Director of Programming James McNally is attending this year’s Clermont-Ferrand International Short Film Festival from January 31st to February 8th
I suppose I’m settling into maintenance mode now. I don’t have the energy for these long festivals, I think. Or at least I find being around large anonymous crowds is draining my energy. I’m spending too much time by myself, too, not necessarily by choice. As each day goes by, I feel like I’ve totally missed the boat on any social situations and am just trying to see films now and maybe collect a few DVDs and business cards at the market.
I booked two hours this morning to watch films at the video library in the market, and that was a good idea. The problem is that you need to book a day in advance. I may try to book some time on Friday when I drop by tomorrow. I can cherry-pick individual films from the competition this way and can watch some of the thousands of films that didn’t get into the official competitions. The nice thing is that when I go home, I have another nine months of access to the video portal. That in itself will prove the trip was worthwhile.
I suppose it’s a little nitpicky, but it’s strange that just outside the video library is a bustling café section, and even with headphones on, I found it incredibly noisy. Seems a strange way to lay things out, that’s all.
I was eager to see a couple of new films from animators whose previous films wowed me. Luckily, both Marilyn Myller (image above) from Mikey Please, and The Missing Scarf from Eoin Duffy, lived well up to expectations. I love how animation can be both epic and intensely personal at the very same time.
I also loved Planètes après planètes, made in the style of a French/Belgian comic book, about an astronaut who gets bored with his job and decides to make a change. And though I still don’t know if it’s the same Alberto Vázquez whose films we featured in our Spanish sci-fi lineup, Unicorn Blood (image below) feels like it’s from the same mind. This wicked tale of teddy bears gone bad packs a bit of a philosophical punch.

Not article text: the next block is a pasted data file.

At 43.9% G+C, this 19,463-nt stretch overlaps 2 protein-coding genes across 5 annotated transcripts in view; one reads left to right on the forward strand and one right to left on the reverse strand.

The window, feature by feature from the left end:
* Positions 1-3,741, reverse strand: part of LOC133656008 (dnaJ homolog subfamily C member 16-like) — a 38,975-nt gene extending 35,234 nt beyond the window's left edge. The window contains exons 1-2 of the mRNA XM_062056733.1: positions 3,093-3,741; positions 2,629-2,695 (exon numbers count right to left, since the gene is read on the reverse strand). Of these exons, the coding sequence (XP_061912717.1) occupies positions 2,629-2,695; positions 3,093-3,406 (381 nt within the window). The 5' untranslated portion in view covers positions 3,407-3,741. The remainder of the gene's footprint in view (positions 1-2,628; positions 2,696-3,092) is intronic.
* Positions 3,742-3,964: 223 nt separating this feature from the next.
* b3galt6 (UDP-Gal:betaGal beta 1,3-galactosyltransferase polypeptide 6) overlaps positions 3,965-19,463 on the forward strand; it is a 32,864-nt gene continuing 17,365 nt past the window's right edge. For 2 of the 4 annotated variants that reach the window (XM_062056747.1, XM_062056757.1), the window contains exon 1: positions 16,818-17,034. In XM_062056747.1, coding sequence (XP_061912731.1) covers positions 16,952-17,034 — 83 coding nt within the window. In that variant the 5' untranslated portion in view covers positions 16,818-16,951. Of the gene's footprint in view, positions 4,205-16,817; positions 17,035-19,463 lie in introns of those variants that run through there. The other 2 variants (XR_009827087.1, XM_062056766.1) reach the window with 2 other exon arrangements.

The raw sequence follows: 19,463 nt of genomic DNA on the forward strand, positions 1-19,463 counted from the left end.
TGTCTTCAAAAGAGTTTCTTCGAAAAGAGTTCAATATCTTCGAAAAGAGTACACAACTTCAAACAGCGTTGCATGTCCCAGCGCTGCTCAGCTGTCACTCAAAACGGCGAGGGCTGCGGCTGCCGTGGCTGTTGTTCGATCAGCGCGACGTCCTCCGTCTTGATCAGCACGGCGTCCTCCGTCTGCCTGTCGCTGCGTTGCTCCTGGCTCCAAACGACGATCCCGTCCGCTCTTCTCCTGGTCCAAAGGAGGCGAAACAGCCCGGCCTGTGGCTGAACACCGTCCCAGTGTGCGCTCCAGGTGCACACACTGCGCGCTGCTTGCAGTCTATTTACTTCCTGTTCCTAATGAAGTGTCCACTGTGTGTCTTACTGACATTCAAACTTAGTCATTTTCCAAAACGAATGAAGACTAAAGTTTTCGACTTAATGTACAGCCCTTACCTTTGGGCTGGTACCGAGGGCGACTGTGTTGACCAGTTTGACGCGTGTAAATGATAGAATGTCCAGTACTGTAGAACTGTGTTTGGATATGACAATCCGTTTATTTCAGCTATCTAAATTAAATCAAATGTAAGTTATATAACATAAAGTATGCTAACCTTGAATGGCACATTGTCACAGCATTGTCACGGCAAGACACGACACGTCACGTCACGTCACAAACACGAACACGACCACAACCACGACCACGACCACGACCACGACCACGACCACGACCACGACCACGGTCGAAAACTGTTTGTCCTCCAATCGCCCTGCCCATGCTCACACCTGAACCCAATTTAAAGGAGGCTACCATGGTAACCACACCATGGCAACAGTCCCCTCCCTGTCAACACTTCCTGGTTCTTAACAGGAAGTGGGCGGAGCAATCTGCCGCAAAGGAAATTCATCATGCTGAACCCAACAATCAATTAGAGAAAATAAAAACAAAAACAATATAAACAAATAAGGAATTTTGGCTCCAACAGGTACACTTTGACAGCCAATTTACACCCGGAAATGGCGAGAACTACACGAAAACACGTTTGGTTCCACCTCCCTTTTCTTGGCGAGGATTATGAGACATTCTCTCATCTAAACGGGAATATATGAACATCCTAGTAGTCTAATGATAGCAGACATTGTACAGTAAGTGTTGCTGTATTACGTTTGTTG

At noon, I braved the crowds again at Cocteau for I14 and was pleasantly surprised to find all the films generally quite strong. The strangest had to be Keeping Up With The Joneses (image below), a bit of a Guy Ritchie-style film in which a pair of gangsters (one gay and one a brown-skinned thickly-accented Scot) kidnap an MP’s wife and, at one point, beat up a man in a chicken suit. Equally funny and violent, the ending felt a little bit unearned, but Adeel Akhtar’s Jerry might be the most memorable character I’ve yet seen in a film here. Well, it might be a tie with Sion Davies’ Gwyn, from No Kaddish in Carmarthen, a bit of a Rushmore/Submarine thing that still had some sparkling writing and Davies as a memorable Welsh kid who thinks he’s Jewish (“my mother’s a Methodist. That’s…similar”).
I need to make special mention, too, of Ghost Train (the one by Australians James Fleming and Kelly Hucker; there is actually another film with the same title in the competition this year, though I haven’t seen that one). It’s a beautiful documentary made in a bit of an experimental style and it’s quite heartbreaking.